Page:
Around 2009, the Dynamo paper materialized into Cassandra.
Cassandra escaped Facebook in the fashion of the time: an abrupt code bomb
errupting into existence with little ongoing maintenance.
Maintaining early versions of Cassandra was itself an explosive experience, and
those who ran early versions developed a shared joke
that Cassandra was a trojan horse released to blot out progress by an
entire generation of Silicon Valley startups.
Working at Digg and running Cassandra 0.6, we didn’t laugh much.
While operationally it was a bit of a challenge, it introduced me to what felt
like a very novel idea at the time: Cassandra and similarly designed NoSQL databases
were bringing scalability to the masses by only providing operations that worked well at scale.
Sure, later they released CQL and that rigid enforcement faded, but
the idea that you can drive correct user behavior by radically restricting choice
was a very powerful one.
A couple jobs later, I joined a team which was exploring the logical extremes of
this concept; we had extremely rigid service provisioning and configuration tools,
which only allowed a very specific shape of service run in a very specific way (colloquially, The Right Way).
Our customers loved that our tooling always ensured they did things in
a maintainable, easy to scale way, and that it didn’t require them to waste time
trying a variety of tools, they could just get to work!
Just kidding. They revolted.
There was an initial response to dig in and explain why our customers should do
it our way and not their way, but that was ~surprisingly ineffective, even in cases
where the new way felt demonstratively worse. Sensing the tides had turned against us,
we eventually relented and built a very flexible and buzzword compliant
solution to service provisioning, allowing teams to provision whatever kind of service
with whatever kind of programming language they wanted.
All was blissful for some time, with teams making their own decisions about
technology. In particular this approach did a great job of aligning choice and responsibility,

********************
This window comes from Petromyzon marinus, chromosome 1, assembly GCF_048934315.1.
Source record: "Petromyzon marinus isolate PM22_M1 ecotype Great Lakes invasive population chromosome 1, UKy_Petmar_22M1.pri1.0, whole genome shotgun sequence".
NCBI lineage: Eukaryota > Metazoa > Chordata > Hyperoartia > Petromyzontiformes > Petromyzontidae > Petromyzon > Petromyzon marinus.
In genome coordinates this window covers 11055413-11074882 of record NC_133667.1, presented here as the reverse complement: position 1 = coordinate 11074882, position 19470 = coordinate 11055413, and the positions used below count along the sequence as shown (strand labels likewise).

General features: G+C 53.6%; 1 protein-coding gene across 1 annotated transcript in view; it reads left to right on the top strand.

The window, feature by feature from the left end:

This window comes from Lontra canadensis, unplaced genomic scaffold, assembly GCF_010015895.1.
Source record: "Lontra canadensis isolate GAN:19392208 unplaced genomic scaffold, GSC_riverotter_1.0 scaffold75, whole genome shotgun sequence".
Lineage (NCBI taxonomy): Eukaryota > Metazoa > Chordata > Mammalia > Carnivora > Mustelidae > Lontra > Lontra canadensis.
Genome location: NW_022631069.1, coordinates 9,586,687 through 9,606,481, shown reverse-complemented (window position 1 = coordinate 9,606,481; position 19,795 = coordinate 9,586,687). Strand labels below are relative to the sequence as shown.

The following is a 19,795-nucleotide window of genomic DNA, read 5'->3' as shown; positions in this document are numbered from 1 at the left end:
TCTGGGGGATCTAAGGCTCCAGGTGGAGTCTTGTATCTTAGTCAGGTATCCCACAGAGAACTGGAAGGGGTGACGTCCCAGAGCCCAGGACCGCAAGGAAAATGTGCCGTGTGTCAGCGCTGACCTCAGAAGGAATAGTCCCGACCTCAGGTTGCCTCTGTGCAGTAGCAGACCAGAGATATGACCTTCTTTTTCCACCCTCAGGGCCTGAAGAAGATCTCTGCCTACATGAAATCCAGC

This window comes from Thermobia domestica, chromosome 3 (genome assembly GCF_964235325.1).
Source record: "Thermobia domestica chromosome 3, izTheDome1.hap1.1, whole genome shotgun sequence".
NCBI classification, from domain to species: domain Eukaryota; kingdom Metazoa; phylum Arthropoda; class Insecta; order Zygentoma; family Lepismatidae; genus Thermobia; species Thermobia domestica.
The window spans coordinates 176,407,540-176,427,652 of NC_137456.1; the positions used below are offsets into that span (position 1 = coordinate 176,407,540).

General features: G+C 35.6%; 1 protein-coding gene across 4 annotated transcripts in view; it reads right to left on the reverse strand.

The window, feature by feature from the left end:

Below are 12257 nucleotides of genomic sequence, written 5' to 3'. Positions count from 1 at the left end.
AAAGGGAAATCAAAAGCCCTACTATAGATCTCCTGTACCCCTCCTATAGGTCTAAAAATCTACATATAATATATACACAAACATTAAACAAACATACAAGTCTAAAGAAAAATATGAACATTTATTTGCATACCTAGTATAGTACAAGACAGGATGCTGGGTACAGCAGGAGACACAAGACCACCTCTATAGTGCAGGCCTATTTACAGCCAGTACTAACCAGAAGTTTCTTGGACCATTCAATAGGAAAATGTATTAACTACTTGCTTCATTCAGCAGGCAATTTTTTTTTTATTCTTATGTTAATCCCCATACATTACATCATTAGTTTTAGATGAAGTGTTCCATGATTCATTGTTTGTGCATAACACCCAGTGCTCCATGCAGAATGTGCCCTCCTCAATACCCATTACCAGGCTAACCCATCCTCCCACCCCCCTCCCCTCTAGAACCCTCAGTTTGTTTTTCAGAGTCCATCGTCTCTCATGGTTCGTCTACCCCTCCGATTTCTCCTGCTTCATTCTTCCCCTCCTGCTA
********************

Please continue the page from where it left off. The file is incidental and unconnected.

where teams who chose to use a non-standard technology ended up absorbing most of the
additional complexity from doing so.
Well-aligned and well-designed, we were riding high, but
oddly enough our bliss didn’t last forever. Pretty soon another right way graduated
to The Right Way–which had relatively in common with its nominal predecessor– and our tooling
suddenly had a new bug: it was too flexible.
It took me a while to figure out what to take away from those experiences, but these days
I summarize my take away as:
Design systems which fail open and layer policy on top.
In this case, failing open means to default to allowing any behavior, even if you find it undesirable.
This might be allowing a user to use unsupported programming languages, store too much data,
or perform unindexed queries.
Then layering policies on top means adding filters which enforce designed behavior.
Following the above example, that would be rejecting programming languages or libraries
you find undesirable, users storing too much data, or queries without proper indexes.
The key insight for me is that a sufficiently generic implementation can last forever,
but intentional restrictions tend to evolve rapidly over time; if infrastructure maintainers
want to avoid rewriting their systems every year or two, then we need to be able to
tweak policies to enforce restrictions while independently maintaining and improving the
underlying capabilities. (I sometimes also describe this concept as “self-service with guard-rails”,
for cases when these layers are more about providing informational norms than about
Like most rules unencumbered by nuance, I haven’t found this to be universally applicable,
but I have found it useful in reducing the rate that tools transition into technical debt.
The next time your iterating on your developer tooling, give it a whirl and see how it feels.